November 27, 2015 - 7:00 AM
VANCOUVER - A second defendant has settled a wrongful-conviction lawsuit with a British Columbia man who spent almost three decades behind bars before being acquitted of 10 sexual assaults.
Ivan Henry's lawyer told a B.C. Supreme Court trial on Thursday that the federal government had settled with his client for an undisclosed amount.
John Laxton read a statement to the judge saying the federal government never made allegations that Henry was guilty.
"The federal government now states that no inference should be drawn that the federal government ever agreed with these (guilty) allegations," said the statement.
"Or, that the federal government ever condoned the making of these allegations — and the federal government absolutely disavows them now."
The argument that Henry was actually guilty of the crimes came from the City of Vancouver in its opening statement at the compensation hearing.
But the city settled with Henry last week, and "unequivocally" withdrew its accusations. The deal also resolved claims against the Vancouver Police Department.
After Thursday's hearing, another lawyer for Henry said the terms of the agreement are confidential.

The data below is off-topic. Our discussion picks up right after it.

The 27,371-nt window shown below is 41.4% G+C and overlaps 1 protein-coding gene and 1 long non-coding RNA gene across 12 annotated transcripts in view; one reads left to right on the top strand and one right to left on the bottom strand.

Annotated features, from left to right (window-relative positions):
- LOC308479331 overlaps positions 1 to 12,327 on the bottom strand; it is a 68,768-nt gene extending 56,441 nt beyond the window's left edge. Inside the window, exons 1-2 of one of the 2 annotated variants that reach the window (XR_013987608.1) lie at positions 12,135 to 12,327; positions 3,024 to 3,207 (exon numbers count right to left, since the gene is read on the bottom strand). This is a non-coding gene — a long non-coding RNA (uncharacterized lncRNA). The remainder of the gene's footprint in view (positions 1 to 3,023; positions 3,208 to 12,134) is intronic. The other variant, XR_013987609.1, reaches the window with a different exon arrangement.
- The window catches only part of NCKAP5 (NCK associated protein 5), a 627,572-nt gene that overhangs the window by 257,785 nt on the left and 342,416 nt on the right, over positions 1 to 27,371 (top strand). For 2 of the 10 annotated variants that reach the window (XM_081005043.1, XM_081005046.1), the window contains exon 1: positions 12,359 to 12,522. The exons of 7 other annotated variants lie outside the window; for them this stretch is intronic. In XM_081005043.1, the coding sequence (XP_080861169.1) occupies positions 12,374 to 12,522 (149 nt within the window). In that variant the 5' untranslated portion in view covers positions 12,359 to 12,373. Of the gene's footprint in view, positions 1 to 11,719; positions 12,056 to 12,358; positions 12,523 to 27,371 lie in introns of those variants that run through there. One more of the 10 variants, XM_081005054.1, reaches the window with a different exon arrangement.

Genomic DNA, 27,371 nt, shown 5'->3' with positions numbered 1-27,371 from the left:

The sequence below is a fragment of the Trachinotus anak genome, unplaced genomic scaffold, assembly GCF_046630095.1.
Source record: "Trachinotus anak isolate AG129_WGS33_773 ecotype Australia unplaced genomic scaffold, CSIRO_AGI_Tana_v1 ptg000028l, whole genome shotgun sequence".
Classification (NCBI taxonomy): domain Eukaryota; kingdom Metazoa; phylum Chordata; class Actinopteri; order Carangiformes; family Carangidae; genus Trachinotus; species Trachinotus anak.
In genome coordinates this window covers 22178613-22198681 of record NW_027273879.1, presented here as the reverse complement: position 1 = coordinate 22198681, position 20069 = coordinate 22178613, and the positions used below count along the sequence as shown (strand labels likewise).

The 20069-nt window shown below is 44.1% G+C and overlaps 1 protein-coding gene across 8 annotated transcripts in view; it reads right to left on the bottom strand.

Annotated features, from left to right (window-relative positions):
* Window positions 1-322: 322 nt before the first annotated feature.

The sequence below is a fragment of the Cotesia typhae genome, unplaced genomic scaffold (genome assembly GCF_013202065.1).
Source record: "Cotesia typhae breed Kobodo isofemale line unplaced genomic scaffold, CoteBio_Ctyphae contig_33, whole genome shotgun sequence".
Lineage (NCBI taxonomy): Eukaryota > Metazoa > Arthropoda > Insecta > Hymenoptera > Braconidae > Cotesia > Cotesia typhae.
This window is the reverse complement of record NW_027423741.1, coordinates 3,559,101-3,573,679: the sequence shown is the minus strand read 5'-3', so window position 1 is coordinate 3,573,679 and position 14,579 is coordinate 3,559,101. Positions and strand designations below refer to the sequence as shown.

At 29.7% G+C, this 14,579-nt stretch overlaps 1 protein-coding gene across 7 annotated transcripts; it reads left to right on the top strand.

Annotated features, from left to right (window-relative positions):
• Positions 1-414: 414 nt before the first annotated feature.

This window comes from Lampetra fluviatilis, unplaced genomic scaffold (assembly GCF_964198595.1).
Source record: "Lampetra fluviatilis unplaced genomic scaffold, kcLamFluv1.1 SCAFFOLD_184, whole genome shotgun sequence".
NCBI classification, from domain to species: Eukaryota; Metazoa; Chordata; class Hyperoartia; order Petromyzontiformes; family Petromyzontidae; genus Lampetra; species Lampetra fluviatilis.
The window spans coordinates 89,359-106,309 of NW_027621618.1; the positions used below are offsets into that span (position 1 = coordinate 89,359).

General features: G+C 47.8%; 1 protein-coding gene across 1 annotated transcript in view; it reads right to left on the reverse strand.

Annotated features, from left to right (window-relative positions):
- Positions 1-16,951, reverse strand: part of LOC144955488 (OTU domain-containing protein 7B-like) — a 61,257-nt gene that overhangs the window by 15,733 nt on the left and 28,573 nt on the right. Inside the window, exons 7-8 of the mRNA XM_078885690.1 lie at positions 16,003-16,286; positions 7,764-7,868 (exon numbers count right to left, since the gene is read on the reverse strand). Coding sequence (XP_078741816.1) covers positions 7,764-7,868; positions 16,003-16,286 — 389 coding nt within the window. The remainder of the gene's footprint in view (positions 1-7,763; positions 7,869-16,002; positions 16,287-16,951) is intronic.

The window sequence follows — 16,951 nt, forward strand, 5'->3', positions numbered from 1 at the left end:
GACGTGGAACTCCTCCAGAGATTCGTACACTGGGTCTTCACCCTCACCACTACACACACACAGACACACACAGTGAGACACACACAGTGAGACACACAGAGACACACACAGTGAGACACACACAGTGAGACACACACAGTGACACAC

"He's obviously pleased that this part of the case is behind him, but he appreciates that we have to move forward with the rest of the trial," said Marilyn Sandford in an interview.
The provincial government remains the only defendant in the case and is expected to call its last witness on Friday.
The federal government had been slated to open its case after the province had concluded its submissions.
Federal government lawyer Mitchell Taylor also refrained from providing details of the settlement.
"(Henry and his lawyer) will not be making any further claims against the federal government to do with Mr. Henry's situation," Taylor said Thursday.
Henry, 69, launched his suit against the federal and provincial governments and the City of Vancouver after the B.C. Court of Appeal ruled he had been wrongfully convicted.
The trial to establish whether damages were warranted began in August.
Henry was convicted in 1983 of rape and indecent assault against eight women in Vancouver and declared a dangerous offender.
A lawyer for the B.C. government has told court that Henry's case may have ended differently years ago had he chosen not to represent himself and accepted a publicly funded lawyer instead.
However, that legal argument has been heavily criticized by those who say the province controls legal-aid funding.
The decisions by two levels of government to settle with Henry have expedited his trial, which had been expected to last 100 days.
— Follow @TamsynBurgmann on Twitter
News from © The Canadian Press, 2015